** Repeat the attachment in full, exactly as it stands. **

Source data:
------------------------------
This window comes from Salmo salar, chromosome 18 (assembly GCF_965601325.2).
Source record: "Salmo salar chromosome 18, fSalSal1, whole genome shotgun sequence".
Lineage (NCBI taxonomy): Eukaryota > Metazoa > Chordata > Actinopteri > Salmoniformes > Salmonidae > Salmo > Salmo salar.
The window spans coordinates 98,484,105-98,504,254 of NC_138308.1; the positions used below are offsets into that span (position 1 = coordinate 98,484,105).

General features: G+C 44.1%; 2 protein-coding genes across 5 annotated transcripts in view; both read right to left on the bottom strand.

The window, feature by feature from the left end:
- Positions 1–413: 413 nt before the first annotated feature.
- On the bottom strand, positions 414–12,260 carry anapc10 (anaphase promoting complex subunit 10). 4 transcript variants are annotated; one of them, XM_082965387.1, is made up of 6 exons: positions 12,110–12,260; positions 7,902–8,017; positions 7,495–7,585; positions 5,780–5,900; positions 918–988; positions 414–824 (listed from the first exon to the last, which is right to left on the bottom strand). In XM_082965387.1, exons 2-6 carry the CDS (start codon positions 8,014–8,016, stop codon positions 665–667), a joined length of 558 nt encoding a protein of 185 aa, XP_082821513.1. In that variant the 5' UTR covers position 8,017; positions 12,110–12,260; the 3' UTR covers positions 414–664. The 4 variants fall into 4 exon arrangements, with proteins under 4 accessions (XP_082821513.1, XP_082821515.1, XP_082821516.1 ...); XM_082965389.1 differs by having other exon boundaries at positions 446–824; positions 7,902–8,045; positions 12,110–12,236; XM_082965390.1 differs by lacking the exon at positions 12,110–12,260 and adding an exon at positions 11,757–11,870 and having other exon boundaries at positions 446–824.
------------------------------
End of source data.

This window comes from Salmo salar, chromosome 18 (assembly GCF_965601325.2).
Source record: "Salmo salar chromosome 18, fSalSal1, whole genome shotgun sequence".
Lineage (NCBI taxonomy): Eukaryota > Metazoa > Chordata > Actinopteri > Salmoniformes > Salmonidae > Salmo > Salmo salar.
The window spans coordinates 98,484,105-98,504,254 of NC_138308.1; the positions used below are offsets into that span (position 1 = coordinate 98,484,105).

General features: G+C 44.1%; 2 protein-coding genes across 5 annotated transcripts in view; both read right to left on the bottom strand.

The window, feature by feature from the left end:
- Positions 1–413: 413 nt before the first annotated feature.
- On the bottom strand, positions 414–12,260 carry anapc10 (anaphase promoting complex subunit 10). 4 transcript variants are annotated; one of them, XM_082965387.1, is made up of 6 exons: positions 12,110–12,260; positions 7,902–8,017; positions 7,495–7,585; positions 5,780–5,900; positions 918–988; positions 414–824 (listed from the first exon to the last, which is right to left on the bottom strand). In XM_082965387.1, exons 2-6 carry the CDS (start codon positions 8,014–8,016, stop codon positions 665–667), a joined length of 558 nt encoding a protein of 185 aa, XP_082821513.1. In that variant the 5' UTR covers position 8,017; positions 12,110–12,260; the 3' UTR covers positions 414–664. The 4 variants fall into 4 exon arrangements, with proteins under 4 accessions (XP_082821513.1, XP_082821515.1, XP_082821516.1 ...); XM_082965389.1 differs by having other exon boundaries at positions 446–824; positions 7,902–8,045; positions 12,110–12,236; XM_082965390.1 differs by lacking the exon at positions 12,110–12,260 and adding an exon at positions 11,757–11,870 and having other exon boundaries at positions 446–824.